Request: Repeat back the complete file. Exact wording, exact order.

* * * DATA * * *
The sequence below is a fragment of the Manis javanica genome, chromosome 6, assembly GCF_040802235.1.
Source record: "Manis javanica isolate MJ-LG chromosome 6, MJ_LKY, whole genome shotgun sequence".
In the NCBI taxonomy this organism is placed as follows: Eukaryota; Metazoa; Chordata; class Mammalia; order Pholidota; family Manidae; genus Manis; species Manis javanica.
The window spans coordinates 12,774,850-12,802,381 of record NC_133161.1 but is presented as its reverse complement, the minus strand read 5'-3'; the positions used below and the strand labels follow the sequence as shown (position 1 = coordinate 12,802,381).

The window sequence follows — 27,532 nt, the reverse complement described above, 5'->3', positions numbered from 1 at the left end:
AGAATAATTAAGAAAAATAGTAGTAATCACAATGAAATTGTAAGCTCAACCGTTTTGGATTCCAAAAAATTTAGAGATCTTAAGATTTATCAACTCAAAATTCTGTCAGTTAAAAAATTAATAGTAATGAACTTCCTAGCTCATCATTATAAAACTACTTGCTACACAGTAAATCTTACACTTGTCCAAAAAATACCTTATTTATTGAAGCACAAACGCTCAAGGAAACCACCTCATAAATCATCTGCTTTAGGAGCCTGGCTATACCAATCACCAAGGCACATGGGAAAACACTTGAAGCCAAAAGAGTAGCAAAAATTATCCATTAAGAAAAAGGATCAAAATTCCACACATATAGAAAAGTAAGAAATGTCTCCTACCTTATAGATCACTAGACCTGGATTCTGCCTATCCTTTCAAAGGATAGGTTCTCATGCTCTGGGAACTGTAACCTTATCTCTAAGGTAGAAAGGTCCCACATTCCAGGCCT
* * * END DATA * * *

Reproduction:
The sequence below is a fragment of the Manis javanica genome, chromosome 6, assembly GCF_040802235.1.
Source record: "Manis javanica isolate MJ-LG chromosome 6, MJ_LKY, whole genome shotgun sequence".
In the NCBI taxonomy this organism is placed as follows: Eukaryota; Metazoa; Chordata; class Mammalia; order Pholidota; family Manidae; genus Manis; species Manis javanica.
The window spans coordinates 12,774,850-12,802,381 of record NC_133161.1 but is presented as its reverse complement, the minus strand read 5'-3'; the positions used below and the strand labels follow the sequence as shown (position 1 = coordinate 12,802,381).

The window sequence follows — 27,532 nt, the reverse complement described above, 5'->3', positions numbered from 1 at the left end:
AGAATAATTAAGAAAAATAGTAGTAATCACAATGAAATTGTAAGCTCAACCGTTTTGGATTCCAAAAAATTTAGAGATCTTAAGATTTATCAACTCAAAATTCTGTCAGTTAAAAAATTAATAGTAATGAACTTCCTAGCTCATCATTATAAAACTACTTGCTACACAGTAAATCTTACACTTGTCCAAAAAATACCTTATTTATTGAAGCACAAACGCTCAAGGAAACCACCTCATAAATCATCTGCTTTAGGAGCCTGGCTATACCAATCACCAAGGCACATGGGAAAACACTTGAAGCCAAAAGAGTAGCAAAAATTATCCATTAAGAAAAAGGATCAAAATTCCACACATATAGAAAAGTAAGAAATGTCTCCTACCTTATAGATCACTAGACCTGGATTCTGCCTATCCTTTCAAAGGATAGGTTCTCATGCTCTGGGAACTGTAACCTTATCTCTAAGGTAGAAAGGTCCCACATTCCAGGCCT